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Press eject: How to remove troublesome trustees

By Richard Manyon

Well planned and managed trusts can be a huge help in managing family business wealth and legacy but what happens when the relationship between trustees and beneficiaries breaks down? Richard Manyon, disputes resolution partner at Payne Hicks Beach, takes a look.

Relations between trustees and beneficiaries can be difficult. Private trusts are, generally speaking, made up of “family money” and members of the family often feel as if they should have unfettered access to the contents of the trust. The role of trustees, often professionals charging significant fees, is often not understood and is frequently undesired.

It may be the trustees will limit the funds available to beneficiaries or will take decisions in relation to the trust assets which are not popular, for example, by using them commercially rather than allowing them to be enjoyed by the beneficial class.

In such circumstances, relations can break down between trustee and beneficiary to such an extent that the beneficiary wishes to remove the trustee.

This is not always a simple task. The beneficiary will generally not have an automatic right to remove a trustee and instead will have to show the court good cause to remove and replace the trustee. This can be an expensive and contentious process, particularly in the age of paid professional trustees who are unlikely to want to be removed.

The basic test for removing trustees has been the same since the court laid it down in the late 19th century (and indeed prior to that). In order to be successful a beneficiary will have to show that the relationship of trust and confidence has broken down as between them and the trustee, and further that this breakdown is having an adverse effect on the functioning of the trust.

In some cases this will be relatively straightforward, for example, where there is a real potential claim against the trustee making it impossible for them to continue in office as they will be subject to a conflict of interest and unable to investigate themselves.

In other instances the situation will be more nuanced. The court is alive to beneficiaries who are dissatisfied with their trustees seeking to engineer a breakdown in trust and confidence, and where this breakdown is caused by the beneficiary rather than the trustee the court will be slow to exercise its power to remove.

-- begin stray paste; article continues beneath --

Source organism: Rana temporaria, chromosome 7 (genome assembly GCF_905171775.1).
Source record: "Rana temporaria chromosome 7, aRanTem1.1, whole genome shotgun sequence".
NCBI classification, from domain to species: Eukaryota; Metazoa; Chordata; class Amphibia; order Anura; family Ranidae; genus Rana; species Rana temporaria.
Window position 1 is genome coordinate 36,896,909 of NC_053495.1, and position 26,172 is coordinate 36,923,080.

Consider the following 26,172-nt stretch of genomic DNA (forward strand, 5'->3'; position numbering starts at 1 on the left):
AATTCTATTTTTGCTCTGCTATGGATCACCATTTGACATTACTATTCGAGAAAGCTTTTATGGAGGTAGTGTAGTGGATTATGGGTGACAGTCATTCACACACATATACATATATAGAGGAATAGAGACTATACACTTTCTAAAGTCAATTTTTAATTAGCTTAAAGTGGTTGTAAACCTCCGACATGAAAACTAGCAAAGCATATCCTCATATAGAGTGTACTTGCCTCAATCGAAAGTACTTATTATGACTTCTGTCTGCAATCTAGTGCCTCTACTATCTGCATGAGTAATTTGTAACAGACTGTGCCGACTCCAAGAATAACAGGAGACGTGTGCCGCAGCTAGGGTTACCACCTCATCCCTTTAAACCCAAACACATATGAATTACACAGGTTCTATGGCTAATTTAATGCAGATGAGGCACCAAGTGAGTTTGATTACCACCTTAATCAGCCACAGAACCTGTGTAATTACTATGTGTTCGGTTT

The important thing for a beneficiary to concentrate on in these circumstances is how the continuation of the trustee in office would adversely impact the proper functioning of the trust. If this can be shown, a removal application may have good prospects.

The recent Earl of Cardigan case illustrates this well. The relevant estate, Savernake Forest, was held in trust and the principal beneficiary, the earl, had long running differences with his trustees about just about everything­­–his access to funds, the charges of the trustees, the management and potential sale of the estate and personal matters.

Matters reached such a low ebb that communications had become offensive, the trustees routinely reported the earl to the police, and one of the trustees had even driven his Rover over the earl's lawn in a fit of pique. The earl on occasions deliberately sabotaged the running of the estate by the trustees

The court had no doubt that the relationship of trust and confidence had broken down but ascribed much of the blame to the earl. The end result was that one of the trustees was removed but the other was able to remain in office.

The case shows how difficult and complicated it can be to remove trustees, and that it is not a task to be embarked upon lightly.

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